With over 70 castle sites, Northumberland is home to more castles than any other county in England. A testament to the region’s turbulent history, including the infamous Border Wars which raged from the 14th to 16th centuries, the landscape is dominated by former fortresses which invite visitors to step back in time to centuries past.

While some of the castles have disappeared over time, there are still more romantic ruins and resplendent restorations than you could possibly imagine - so you’ll need to take more than a few days’ break if you want to see them all!

From muscular fortresses whose inhabitants inspired the Bard, to a beautiful castle with a magical alter ego, here are a few of our top picks.

Bamburgh Castle

History in action for young and old alike

Bamburgh Castle is claimed by many to be the most magnificent coastal castle in Great Britain, and once you see it for yourself, you may well agree. Towering majestically 150 feet above the sea, it still looks every inch of what it once was - the Royal Seat of the Kings of Northumbria.   Bamburgh was also a royal city during the 8th century and in 1464 became the first castle in England to succumb to gunpowder in the War of the Roses – you can still see some of the fallen masonry on the village green!

The castle’s imposing position and stunning architecture has made it a firm favourite with the film and television world too. It has featured in everything from Robin of Sherwood to the 2015 adaptation of Macbeth, as well as a starring role in the spooky Most Haunted.

Don’t miss: The chance to explore the 14 public rooms which house more than 2,000 artefacts, including arms and armour, treasured paintings, significant collections of porcelain and fine furniture. There are always friendly and knowledgeable guides on hand to answer any and all of your questions, and an audio tour if you prefer to look round in your own time.

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Dunstanburgh Castle

Romantic relic of the War of the Roses

The dramatic ruins of Dunstanburgh Castle can be seen for miles around, dominating the coastline from its volcanic knoll, just a mile north of Craster. The sheer scale of the castle in its heyday must have been truly awe-inspiring and even today this huge, shattered ruin still has the power to stop you in your tracks. The 14th century sea fortress was once the stronghold of John of Gaunt, defended on two sides by cliffs and on the third by a man-made ditch dug through the solid rock. Its impact really has to be seen to be believed.

In the summer, you’ll hear kittiwakes calling on the Whin Sill stone cliffs, and we suggest going rock pooling at low tide to see sea urchins and star fish, as well as wading birds like oyster catchers, dunlin and redshanks. While visiting the castle, you should take the chance to stroll into the lovely little village of Craster; the whole family can have fun on the Secret Walk Trail which veers off the beaten track and guides you to the spectacular volcanic rock formations.

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Warkworth Castle

Once the historic home of Harry Hotspur

The lion badge that is carved into the walls of the Warkworth Castle is the badge of the powerful Percy family, whose fame and fortune was at its height during the time of Henry Percy, the first Earl of Northumberland. His son, “Harry Hotspur” was immortalised by Shakespeare in Henry IV, Part I.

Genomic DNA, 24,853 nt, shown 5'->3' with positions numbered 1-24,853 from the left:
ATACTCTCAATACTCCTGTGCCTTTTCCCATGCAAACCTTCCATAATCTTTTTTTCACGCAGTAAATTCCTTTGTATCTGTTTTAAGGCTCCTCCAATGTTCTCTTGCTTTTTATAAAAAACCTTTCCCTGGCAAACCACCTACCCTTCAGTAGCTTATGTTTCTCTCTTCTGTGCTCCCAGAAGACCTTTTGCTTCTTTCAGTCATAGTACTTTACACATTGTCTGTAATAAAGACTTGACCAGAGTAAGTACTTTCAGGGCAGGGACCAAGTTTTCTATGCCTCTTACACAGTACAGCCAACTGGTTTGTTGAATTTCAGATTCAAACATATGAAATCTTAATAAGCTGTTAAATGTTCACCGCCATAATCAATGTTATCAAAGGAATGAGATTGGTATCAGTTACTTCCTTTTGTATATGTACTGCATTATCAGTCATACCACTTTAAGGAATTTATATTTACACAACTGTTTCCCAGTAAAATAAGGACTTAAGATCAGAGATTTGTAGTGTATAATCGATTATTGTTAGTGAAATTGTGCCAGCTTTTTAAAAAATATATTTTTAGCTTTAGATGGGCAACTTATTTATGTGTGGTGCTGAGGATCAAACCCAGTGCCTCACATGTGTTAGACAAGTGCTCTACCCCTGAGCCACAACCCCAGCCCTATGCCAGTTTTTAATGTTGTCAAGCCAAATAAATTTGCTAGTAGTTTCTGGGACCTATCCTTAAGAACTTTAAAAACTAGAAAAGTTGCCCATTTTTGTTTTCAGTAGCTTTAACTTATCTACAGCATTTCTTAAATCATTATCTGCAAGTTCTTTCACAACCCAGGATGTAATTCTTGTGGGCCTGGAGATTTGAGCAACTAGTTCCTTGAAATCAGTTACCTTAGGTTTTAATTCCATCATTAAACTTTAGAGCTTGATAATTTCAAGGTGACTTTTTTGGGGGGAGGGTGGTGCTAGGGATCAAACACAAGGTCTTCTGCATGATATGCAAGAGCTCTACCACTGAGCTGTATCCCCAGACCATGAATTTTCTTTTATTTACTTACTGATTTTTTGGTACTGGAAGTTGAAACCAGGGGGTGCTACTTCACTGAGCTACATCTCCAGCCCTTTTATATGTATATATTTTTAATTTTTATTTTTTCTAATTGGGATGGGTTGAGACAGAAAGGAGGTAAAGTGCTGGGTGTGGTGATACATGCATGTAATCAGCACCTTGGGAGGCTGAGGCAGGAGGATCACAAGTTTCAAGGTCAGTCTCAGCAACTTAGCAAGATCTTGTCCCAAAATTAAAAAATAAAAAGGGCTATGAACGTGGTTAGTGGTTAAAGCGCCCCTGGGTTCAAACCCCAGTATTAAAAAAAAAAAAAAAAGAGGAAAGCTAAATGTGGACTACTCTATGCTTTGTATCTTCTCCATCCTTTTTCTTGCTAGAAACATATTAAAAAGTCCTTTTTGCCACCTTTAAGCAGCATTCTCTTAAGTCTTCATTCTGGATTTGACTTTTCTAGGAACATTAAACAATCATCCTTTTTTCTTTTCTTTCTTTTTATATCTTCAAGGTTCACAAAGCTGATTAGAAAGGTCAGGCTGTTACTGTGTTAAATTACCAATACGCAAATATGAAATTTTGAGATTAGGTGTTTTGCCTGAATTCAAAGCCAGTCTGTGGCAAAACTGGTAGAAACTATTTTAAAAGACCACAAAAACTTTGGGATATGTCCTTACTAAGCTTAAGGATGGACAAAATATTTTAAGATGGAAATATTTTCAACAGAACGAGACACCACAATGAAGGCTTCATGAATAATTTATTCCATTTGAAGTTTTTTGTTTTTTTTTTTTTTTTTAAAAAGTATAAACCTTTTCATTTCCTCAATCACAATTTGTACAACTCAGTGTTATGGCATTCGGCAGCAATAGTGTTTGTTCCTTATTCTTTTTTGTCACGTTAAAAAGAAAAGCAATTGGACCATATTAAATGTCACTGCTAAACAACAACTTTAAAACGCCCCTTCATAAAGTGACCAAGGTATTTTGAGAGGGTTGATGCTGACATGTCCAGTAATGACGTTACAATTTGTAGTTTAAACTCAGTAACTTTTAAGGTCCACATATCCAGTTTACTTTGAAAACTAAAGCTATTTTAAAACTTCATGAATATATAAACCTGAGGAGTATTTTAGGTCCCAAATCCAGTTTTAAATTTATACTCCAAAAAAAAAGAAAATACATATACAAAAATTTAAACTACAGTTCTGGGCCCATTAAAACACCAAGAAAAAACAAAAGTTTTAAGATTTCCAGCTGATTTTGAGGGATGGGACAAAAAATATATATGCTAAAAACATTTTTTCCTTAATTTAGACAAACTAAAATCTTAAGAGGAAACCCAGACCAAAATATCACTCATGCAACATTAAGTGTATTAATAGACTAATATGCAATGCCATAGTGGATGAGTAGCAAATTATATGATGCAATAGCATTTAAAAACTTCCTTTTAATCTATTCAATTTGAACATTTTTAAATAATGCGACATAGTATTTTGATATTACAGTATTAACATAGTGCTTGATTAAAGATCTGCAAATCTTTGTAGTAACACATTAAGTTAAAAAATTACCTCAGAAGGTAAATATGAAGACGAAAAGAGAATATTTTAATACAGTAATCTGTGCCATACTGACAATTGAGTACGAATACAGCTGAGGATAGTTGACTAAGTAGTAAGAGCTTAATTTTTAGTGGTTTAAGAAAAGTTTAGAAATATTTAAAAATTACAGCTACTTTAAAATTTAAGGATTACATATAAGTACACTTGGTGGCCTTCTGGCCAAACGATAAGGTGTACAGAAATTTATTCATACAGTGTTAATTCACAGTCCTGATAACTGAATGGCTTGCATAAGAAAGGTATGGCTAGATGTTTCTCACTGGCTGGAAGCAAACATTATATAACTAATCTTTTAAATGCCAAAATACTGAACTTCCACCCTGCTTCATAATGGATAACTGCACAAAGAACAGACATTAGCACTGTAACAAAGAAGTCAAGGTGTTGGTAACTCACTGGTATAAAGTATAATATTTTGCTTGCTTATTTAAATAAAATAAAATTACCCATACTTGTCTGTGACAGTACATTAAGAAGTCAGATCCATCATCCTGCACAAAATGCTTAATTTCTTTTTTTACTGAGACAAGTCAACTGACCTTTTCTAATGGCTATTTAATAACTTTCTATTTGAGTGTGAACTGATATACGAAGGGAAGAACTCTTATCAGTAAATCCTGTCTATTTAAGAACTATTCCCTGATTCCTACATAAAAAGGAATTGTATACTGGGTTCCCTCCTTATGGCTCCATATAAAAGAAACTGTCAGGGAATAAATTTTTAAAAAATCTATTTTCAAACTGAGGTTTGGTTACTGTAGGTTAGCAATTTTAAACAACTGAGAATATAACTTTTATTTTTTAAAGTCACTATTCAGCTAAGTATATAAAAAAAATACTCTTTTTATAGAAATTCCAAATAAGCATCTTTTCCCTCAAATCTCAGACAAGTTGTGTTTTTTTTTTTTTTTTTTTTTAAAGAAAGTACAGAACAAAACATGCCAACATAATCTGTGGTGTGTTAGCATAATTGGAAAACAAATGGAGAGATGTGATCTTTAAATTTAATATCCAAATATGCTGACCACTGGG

Don’t miss: Even though the great tower, or keep, was built more than 600 years ago, it is still largely intact and it’s good fun to walk round the circuit of this fascinating fortress, admiring the view as you listen to your free audio tour.

There’s more to Warkworth than just the castle though – you can stretch your legs (and those of the little ones!) by walking just half a mile up river followed by a boat trip across the River Coquet to see the Hermitage. Once the home of monks who prayed for the souls of the Dukes of Northumberland, the Hermitage is accessible only by boat which adds to the excitement. You may even see seals and otters swimming up to this genuine historical curiosity.

Take your time to wander round the shops in the little town and whatever you do, don’t forget to round off your visit with a delicious cone of homemade ice cream from the nearby Morwick Dairy!

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Alnwick Castle

A magical treat for all the family

No visit to Northumberland is complete without a trip to Hogwarts, AKA Alnwick Castle, where many of the most iconic scenes of the Harry Potter movies were filmed.

Old or young, if you’re potty about Potter then a visit is a must. You can even join the resident wizard professors for a broomstick training session, on the very spot where Harry had his first flying lesson in the film production of Harry Potter and the Philosopher's Stone!

Alnwick Castle is the ancestral home of the Percy family. Ralph Percy, the 12th and current Duke of Northumberland lives in the castle with his family, and its outstanding gardens are the creation of his wife, the Duchess of Northumberland.  Don’t miss the chance to take a guided tour of Poison Garden, where you can get wrapped up in the myths, legends and science behind deadly plants.

If that doesn’t tire you out, spend some time soaking up the splendour of the State Rooms, especially the magnificent paintings by some of the great masters, including Canaletto, Titian, Tintoretto and Turner.

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